• Title ideas
    • Similar posts on the SERP
    • The goal of the post
    • Post format based on SERP intent (commercial, informational, listicle, etc)
    • Target audience
    • Three to five keywords, their search volume, and keyword difficulty
    • “People also asked” questions
    • Optimal word count
    • Suggested outline and key points (including suggested headings for H2s, H3s, and H4s)

    If you have an existing portfolio and following, include links in your email and inform them that you will be happy to share the content with your audience once it is published.

    3. Relationship-based backlinks

    Relationship-based backlinks could technically fall under editorial links. However, editorial links, as mentioned in the context above, are more organic and take less work to achieve. 

    Relationship-based links take time and effort to nurture, but they are worth it in the long run. 

    How it works 

    Reach out to journalists or web administrators who have already linked to you. Take time to thank them and state you are willing for them to contact you if they need any further input. This can be the first step in building ongoing relationships. 

    This works exceptionally well in digital PR. Once a journalist knows you are a trusted source of information open to being contacted directly, they are likely to reach out whenever they are working on something they feel you have insights on.

    Here’s an example of a nice email I got from the team at ScaleMath after reaching out to them in regards to some expert commentary I provided for the blog:

    An example of an email from relationship-based link building

    Another way to build relationships is by using three-way link exchanges. These types of links are working successfully across the globe, as shown in our recent article on international link building.

    However, if these are done excessively and without proper due diligence on the sites you’re exchanging links with, they can be labeled as a link scheme. So take extra care when using this tactic. 

    Three-way link exchange

    4. Backlinks in business profiles

    Building a digital footprint for your business will help search engines consider your website to be well established within your industry. A popular way of doing this is by creating business profiles.

    How it works

    You can create profiles on business listing websites like Crunchbase or InsiderPages that will include a link to your site. Most of these sites have a landing page that will allow you to go ahead and create a profile, each only taking a few minutes.

    Example of a business listing website

    A word of warning, though: Be careful—too much of this is considered spammy and may not work for you. Using the biggest established listings as benchmarks, along with common sense, should be enough to separate the wheat from the chaff.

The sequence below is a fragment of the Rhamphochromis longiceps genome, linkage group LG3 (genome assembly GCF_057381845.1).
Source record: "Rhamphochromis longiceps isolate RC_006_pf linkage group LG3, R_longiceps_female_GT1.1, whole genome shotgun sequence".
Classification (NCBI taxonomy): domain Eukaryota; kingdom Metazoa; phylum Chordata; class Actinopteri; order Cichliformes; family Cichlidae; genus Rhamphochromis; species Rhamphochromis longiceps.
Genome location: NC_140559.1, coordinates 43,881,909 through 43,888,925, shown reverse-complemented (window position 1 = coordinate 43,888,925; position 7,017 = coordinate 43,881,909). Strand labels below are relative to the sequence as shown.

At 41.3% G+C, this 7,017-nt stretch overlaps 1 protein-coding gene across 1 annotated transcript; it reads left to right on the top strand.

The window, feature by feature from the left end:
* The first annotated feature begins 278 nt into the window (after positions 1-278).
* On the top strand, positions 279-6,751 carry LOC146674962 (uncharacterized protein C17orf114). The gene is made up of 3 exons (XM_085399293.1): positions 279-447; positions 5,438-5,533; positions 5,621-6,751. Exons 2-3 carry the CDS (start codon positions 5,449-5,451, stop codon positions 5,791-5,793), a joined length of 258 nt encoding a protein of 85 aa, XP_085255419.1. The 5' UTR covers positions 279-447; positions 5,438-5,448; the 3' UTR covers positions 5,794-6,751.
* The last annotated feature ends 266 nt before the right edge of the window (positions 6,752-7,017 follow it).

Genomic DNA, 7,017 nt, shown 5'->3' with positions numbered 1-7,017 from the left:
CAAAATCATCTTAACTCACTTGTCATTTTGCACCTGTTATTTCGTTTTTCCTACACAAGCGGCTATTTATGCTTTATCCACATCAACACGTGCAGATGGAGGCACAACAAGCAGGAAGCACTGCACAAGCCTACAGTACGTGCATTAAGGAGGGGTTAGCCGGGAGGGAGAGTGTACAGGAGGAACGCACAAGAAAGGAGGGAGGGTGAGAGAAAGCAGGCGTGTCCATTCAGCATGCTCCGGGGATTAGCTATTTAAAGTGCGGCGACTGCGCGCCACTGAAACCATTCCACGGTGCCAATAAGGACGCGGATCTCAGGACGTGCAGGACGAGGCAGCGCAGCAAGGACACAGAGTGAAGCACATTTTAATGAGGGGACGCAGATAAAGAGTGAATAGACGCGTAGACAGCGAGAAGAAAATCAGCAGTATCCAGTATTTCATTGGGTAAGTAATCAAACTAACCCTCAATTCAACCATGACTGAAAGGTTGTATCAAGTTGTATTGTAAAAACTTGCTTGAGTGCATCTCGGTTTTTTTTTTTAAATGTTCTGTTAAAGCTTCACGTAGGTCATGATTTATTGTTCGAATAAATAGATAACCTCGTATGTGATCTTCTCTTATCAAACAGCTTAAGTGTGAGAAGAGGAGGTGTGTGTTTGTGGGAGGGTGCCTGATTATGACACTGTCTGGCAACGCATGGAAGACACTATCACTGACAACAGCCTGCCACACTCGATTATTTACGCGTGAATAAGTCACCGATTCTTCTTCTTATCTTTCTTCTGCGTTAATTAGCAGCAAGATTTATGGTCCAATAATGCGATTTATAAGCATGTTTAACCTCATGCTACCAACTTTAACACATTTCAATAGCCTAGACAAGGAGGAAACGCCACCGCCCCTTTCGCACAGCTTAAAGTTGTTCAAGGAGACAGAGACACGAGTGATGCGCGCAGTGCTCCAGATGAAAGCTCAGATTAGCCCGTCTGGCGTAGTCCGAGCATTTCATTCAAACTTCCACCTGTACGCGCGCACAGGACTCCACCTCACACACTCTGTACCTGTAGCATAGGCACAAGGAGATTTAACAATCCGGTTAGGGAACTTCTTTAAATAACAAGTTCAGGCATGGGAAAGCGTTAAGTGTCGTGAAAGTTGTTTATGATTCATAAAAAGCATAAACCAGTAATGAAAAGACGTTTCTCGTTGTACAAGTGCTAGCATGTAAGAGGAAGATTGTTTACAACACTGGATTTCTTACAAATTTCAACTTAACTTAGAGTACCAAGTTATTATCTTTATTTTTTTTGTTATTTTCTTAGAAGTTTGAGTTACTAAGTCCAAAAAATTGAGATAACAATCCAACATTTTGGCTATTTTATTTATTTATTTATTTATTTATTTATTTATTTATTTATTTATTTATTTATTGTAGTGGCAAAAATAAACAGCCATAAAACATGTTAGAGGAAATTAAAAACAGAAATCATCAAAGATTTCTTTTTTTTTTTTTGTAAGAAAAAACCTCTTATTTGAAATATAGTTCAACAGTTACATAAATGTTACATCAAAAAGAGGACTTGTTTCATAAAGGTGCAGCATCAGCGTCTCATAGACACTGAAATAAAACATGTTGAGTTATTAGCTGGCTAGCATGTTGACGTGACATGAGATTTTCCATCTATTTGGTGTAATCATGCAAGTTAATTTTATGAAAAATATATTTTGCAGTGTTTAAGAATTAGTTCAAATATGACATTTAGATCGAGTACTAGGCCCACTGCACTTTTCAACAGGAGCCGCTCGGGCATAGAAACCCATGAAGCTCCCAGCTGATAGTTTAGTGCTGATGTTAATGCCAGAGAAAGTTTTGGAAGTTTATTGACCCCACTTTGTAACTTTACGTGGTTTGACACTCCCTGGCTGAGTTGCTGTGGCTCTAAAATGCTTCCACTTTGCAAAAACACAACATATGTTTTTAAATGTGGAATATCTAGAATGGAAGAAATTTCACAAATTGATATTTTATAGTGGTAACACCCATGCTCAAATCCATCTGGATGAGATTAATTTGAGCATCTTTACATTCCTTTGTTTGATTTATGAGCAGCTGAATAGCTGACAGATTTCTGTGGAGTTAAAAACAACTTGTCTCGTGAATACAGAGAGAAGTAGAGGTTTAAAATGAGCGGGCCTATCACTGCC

5. Backlinks from public speaking

    Granted, these types of backlinks are not for everyone. But if you’re confident in front of an audience or even behind a microphone, participating in public speaking opportunities can be a fantastic way to earn quality backlinks.

    These types of links are also a fantastic way to demonstrate the double “E” in experience, expertise, authoritativeness, and trustworthiness, or E-E-A-T


    Because you’re building a digital footprint showing you’re experienced in speaking as a subject matter expert, which promotes you as a trusted authority in your industry.

    How it works 

    You can earn these links through multiple events, including:

    • Live seminars
    • Webinars
    • Podcasts
    • Conferences
    • Online courses

    Being a guest speaker or instructor means your bit is often posted on the official website with a link so interested users can find out more about you and your experience. 

    Example of public speaking link from a podcast
    An example of me being a guest in the “Search with Candour” podcast.

    6. Embedded asset links

    This is one of my favorite lesser-known types of backlinks that not only works a treat when it comes to landing tons of placements but also serves as excellent brand exposure. 

    Embedded asset links can be broken into two categories:

    • Tools and widgets
    • Awards and badges

    Tools and widgets

    It’s important to note that the first of these will only work in specific niches. However, if you work in a niche where this is possible, it’s a great way to score ongoing links with minimal effort.

    How it works 

    You create a tool or widget on your site and make the code accessible for other website owners in your niche to embed the widget on their sites. 

    This works well with calculators, but do make sure your brand (and that all-important link to your site) shows as part of the tool. This numerology calculator from Affinity Numerology is a great example:

    Example of embedded asset links

    Awards and badges